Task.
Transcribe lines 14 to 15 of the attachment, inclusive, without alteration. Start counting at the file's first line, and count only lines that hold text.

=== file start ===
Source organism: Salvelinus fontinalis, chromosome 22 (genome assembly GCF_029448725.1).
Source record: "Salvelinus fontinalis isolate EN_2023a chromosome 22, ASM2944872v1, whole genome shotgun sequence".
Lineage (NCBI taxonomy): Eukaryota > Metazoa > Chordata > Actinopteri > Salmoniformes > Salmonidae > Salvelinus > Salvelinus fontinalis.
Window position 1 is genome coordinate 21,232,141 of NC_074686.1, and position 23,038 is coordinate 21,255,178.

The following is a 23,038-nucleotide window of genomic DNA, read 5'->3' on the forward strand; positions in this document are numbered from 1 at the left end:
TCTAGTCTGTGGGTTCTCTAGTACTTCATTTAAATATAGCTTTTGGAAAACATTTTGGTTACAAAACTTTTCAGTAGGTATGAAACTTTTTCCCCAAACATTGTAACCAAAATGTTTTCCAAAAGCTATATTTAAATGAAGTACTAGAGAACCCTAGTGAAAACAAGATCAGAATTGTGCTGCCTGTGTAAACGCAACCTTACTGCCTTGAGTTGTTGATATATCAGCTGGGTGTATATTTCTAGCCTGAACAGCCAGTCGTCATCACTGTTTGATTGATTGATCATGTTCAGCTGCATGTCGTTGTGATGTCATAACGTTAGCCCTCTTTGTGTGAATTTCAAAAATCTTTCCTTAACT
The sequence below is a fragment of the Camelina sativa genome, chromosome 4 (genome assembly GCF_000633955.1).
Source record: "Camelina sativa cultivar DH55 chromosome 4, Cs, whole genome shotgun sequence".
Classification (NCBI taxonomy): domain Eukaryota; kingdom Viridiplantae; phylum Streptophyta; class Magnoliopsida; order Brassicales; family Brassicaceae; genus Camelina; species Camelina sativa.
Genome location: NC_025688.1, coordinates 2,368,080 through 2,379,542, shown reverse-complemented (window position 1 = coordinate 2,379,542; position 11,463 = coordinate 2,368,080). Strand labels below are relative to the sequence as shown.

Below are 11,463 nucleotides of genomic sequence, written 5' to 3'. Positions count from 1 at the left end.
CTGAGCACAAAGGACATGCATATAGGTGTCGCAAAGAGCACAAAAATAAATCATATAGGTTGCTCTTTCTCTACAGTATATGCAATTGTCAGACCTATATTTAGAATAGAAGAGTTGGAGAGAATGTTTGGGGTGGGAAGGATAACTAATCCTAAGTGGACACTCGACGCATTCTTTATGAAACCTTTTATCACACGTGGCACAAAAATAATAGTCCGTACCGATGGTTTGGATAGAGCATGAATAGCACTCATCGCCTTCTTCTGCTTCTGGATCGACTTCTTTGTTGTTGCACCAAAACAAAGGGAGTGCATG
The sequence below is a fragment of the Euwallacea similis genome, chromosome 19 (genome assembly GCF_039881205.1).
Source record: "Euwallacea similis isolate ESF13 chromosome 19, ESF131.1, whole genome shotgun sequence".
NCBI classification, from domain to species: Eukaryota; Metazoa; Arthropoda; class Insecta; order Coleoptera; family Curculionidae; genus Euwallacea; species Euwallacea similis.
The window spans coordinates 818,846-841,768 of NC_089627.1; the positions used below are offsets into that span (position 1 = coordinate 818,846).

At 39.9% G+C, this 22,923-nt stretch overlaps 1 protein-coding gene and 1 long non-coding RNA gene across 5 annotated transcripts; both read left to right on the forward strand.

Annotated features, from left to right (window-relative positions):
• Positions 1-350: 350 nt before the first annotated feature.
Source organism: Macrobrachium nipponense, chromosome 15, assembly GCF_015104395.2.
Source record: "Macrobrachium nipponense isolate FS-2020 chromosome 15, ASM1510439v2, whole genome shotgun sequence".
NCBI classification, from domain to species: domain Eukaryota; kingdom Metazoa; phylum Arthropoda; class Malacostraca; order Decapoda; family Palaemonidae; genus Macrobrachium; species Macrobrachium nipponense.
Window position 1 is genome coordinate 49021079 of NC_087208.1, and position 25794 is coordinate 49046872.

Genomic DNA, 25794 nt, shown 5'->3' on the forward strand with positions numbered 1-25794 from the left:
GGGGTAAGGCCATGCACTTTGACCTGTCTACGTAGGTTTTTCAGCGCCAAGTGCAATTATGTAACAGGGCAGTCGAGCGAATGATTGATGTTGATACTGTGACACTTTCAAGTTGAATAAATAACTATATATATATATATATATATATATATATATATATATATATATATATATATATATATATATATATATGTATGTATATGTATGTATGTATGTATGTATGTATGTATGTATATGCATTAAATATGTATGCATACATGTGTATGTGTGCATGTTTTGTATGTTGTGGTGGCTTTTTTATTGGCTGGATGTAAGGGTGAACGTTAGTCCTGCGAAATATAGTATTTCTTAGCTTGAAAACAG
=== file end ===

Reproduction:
Source record: "Euwallacea similis isolate ESF13 chromosome 19, ESF131.1, whole genome shotgun sequence".
NCBI classification, from domain to species: Eukaryota; Metazoa; Arthropoda; class Insecta; order Coleoptera; family Curculionidae; genus Euwallacea; species Euwallacea similis.